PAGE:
Air Pollution Improvements Can Be Easily Undone, Report Says

Apr 19, 2017

More than 1.3 million Massachusetts residents remain at risk from health effects caused by unhealthy air. That’s according to the American Lung Association’s State of the Air 2017 report. 

The American Lung Association’s national report card found 7 out of 10 counties in Massachusetts have improved ozone quality. (Data from four counties were not recorded for the report.)

Ozone, or smog as it's often called, is one of most common forms of hazardous air pollution. 

Casey Harvell Bowers, the association’s director of public policy in Massachusetts, says the worst air pollution was in Bristol and Essex Counties, which received a failing grade for ozone quality.

“Berkshire County fares much better, and in fact finds itself on the ‘Cleanest Counties Nationwide’ list for short-term particle pollution,” Harvell Bowers says.

The report says breathing unhealthy air can put residents at risk for asthma attacks, worsened COPD symptoms and cardiovascular harm.

While the data support Massachusetts’ overall reduced ozone levels and year-round particle pollution, or soot, there were extreme short-term spikes in particle pollution because of wildfires and droughts.

Ozone levels and particle pollution are regulated by the federal Clean Air Act, which caps emissions at coal-fired power plants and motor vehicles.

“Thanks to regulations and the Clean Air Act, we have seen great strides made by the country, and especially in the Berkshire area where we have seen the closing of coal-fired power plants and more local sources of pollution being improved.”

The Association’s Vice President of Public Policy, Michael Seilback, says many Massachusetts counties followed the national trend that showed improvement across the country from last year’s scores. But he says…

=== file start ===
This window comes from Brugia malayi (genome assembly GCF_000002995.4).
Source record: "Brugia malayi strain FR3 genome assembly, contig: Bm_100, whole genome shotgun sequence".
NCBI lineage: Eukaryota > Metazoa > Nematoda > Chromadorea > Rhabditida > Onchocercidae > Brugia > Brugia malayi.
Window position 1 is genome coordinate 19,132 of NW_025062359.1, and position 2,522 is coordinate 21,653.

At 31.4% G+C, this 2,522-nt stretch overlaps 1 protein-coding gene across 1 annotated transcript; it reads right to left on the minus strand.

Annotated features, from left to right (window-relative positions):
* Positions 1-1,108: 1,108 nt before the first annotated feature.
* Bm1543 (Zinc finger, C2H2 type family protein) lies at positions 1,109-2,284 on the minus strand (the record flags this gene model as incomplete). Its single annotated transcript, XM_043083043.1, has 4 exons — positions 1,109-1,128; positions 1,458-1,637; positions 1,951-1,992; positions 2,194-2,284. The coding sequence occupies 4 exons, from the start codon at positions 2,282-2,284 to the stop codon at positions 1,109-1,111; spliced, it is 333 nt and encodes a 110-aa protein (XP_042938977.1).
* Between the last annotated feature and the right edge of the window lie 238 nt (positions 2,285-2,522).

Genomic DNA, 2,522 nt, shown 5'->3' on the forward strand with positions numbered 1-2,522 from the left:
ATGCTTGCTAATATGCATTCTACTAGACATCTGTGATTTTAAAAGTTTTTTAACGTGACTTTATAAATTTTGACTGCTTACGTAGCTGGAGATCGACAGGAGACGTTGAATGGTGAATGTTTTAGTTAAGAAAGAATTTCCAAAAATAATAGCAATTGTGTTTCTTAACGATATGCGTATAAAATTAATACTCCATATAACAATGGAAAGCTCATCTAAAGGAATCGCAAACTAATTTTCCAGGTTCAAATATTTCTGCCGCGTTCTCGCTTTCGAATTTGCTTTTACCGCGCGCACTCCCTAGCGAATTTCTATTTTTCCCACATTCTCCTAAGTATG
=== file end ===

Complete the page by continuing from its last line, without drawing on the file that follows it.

“There are still far too many people living in our region that are being exposed to unhealthy levels of air pollution.”

Seilback says the region is also upwind from industrial pollutants from the Midwest.

“In the summer times we often hear about those high ozone days and ozone alert days and for some of us we continue to go about our business without thinking twice.”

But it could be very dangerous for children, the elderly and people with preexisting lung or heart conditions.

“Breathing in air on those unhealthy days, literally could send them to the hospital, it could make them sick, it could cause an asthma attack or a heart attack.”

Seilback says those extremely unhealthy days have gotten fewer. Harvell Bowers highlighted the Regional Greenhouse Gas Initiative, of which Northeast and some Mid-Atlantic states are a part.  Seilback pointed to the Clean Air Act.

“The Clean Air Act has directly led to technologies and air quality improvements which is making the air that we breathe cleaner and healthier.”

Seilback warned that progress on air quality could be easily be undone.

“Healthy air protections are under attack and they must be defended to save lives here and across the country. We know that air travels from one state to another, so we need strong federal protections to help protect the air that we all breathe.”

The research shows ozone is harder to clean up due to climate change and warming temperatures. President Donald Trump has proposed cuts to federal climate science funding and has deregulated industries that are a major source of dangerous emissions.

“And the Lung Association is calling on President Trump, EPA Administrator Pruitt and members of Congress to fully fund, implement and enforce the Clean Air Act for all air pollutants including those that are driving climate change and making it harder to ensure that there is healthy air to breathe for all Americans,” Seilback says.

Berkshire County is joined by Hampden, home to Springfield, on the Cleanest Counties list.

Albany’s report card jumped from a D to an A. The areas around Utica and Poughkeepsie have improved too. Plattsburgh is heading in the right direction, but the ozone level was not recorded.